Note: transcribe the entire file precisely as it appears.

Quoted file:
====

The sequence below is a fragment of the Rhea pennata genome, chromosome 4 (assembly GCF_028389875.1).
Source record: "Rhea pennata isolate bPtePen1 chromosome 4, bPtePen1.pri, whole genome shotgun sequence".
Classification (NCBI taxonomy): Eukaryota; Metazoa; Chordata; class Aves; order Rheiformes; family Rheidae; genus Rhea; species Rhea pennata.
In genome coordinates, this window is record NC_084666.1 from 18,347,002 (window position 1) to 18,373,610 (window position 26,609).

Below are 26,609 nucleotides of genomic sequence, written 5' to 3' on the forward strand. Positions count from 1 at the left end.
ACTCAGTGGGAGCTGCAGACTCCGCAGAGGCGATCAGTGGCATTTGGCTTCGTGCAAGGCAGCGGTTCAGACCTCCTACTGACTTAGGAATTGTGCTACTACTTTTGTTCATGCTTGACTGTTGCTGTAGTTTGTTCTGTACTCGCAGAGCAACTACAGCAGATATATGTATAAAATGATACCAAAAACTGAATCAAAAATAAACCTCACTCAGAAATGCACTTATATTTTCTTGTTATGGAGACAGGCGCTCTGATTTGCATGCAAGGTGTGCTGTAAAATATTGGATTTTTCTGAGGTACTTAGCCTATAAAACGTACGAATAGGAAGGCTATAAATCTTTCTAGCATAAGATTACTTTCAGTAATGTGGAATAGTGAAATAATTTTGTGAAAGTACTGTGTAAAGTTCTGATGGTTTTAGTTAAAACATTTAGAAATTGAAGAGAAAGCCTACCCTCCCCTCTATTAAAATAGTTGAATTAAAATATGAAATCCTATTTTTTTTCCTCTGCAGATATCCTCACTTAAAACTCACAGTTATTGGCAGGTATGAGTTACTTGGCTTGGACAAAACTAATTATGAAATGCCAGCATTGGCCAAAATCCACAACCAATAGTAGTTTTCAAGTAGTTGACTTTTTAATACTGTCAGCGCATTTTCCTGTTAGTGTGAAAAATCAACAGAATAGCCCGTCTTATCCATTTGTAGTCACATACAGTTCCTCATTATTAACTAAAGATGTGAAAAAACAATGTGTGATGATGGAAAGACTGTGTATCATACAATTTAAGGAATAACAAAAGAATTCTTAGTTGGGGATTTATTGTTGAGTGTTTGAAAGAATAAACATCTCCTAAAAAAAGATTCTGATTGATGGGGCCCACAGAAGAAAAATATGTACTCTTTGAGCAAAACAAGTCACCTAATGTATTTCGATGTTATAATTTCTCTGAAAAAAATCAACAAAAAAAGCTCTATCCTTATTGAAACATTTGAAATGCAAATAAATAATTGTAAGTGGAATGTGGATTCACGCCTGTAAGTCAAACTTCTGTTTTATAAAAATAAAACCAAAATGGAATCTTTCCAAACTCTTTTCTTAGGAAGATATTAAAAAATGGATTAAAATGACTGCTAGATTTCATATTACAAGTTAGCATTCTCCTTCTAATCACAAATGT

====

The sequence below is a fragment of the Rhea pennata genome, chromosome 4 (assembly GCF_028389875.1).
Source record: "Rhea pennata isolate bPtePen1 chromosome 4, bPtePen1.pri, whole genome shotgun sequence".
Classification (NCBI taxonomy): Eukaryota; Metazoa; Chordata; class Aves; order Rheiformes; family Rheidae; genus Rhea; species Rhea pennata.
In genome coordinates, this window is record NC_084666.1 from 18,347,002 (window position 1) to 18,373,610 (window position 26,609).

Below are 26,609 nucleotides of genomic sequence, written 5' to 3' on the forward strand. Positions count from 1 at the left end.
ACTCAGTGGGAGCTGCAGACTCCGCAGAGGCGATCAGTGGCATTTGGCTTCGTGCAAGGCAGCGGTTCAGACCTCCTACTGACTTAGGAATTGTGCTACTACTTTTGTTCATGCTTGACTGTTGCTGTAGTTTGTTCTGTACTCGCAGAGCAACTACAGCAGATATATGTATAAAATGATACCAAAAACTGAATCAAAAATAAACCTCACTCAGAAATGCACTTATATTTTCTTGTTATGGAGACAGGCGCTCTGATTTGCATGCAAGGTGTGCTGTAAAATATTGGATTTTTCTGAGGTACTTAGCCTATAAAACGTACGAATAGGAAGGCTATAAATCTTTCTAGCATAAGATTACTTTCAGTAATGTGGAATAGTGAAATAATTTTGTGAAAGTACTGTGTAAAGTTCTGATGGTTTTAGTTAAAACATTTAGAAATTGAAGAGAAAGCCTACCCTCCCCTCTATTAAAATAGTTGAATTAAAATATGAAATCCTATTTTTTTTCCTCTGCAGATATCCTCACTTAAAACTCACAGTTATTGGCAGGTATGAGTTACTTGGCTTGGACAAAACTAATTATGAAATGCCAGCATTGGCCAAAATCCACAACCAATAGTAGTTTTCAAGTAGTTGACTTTTTAATACTGTCAGCGCATTTTCCTGTTAGTGTGAAAAATCAACAGAATAGCCCGTCTTATCCATTTGTAGTCACATACAGTTCCTCATTATTAACTAAAGATGTGAAAAAACAATGTGTGATGATGGAAAGACTGTGTATCATACAATTTAAGGAATAACAAAAGAATTCTTAGTTGGGGATTTATTGTTGAGTGTTTGAAAGAATAAACATCTCCTAAAAAAAGATTCTGATTGATGGGGCCCACAGAAGAAAAATATGTACTCTTTGAGCAAAACAAGTCACCTAATGTATTTCGATGTTATAATTTCTCTGAAAAAAATCAACAAAAAAAGCTCTATCCTTATTGAAACATTTGAAATGCAAATAAATAATTGTAAGTGGAATGTGGATTCACGCCTGTAAGTCAAACTTCTGTTTTATAAAAATAAAACCAAAATGGAATCTTTCCAAACTCTTTTCTTAGGAAGATATTAAAAAATGGATTAAAATGACTGCTAGATTTCATATTACAAGTTAGCATTCTCCTTCTAATCACAAATGT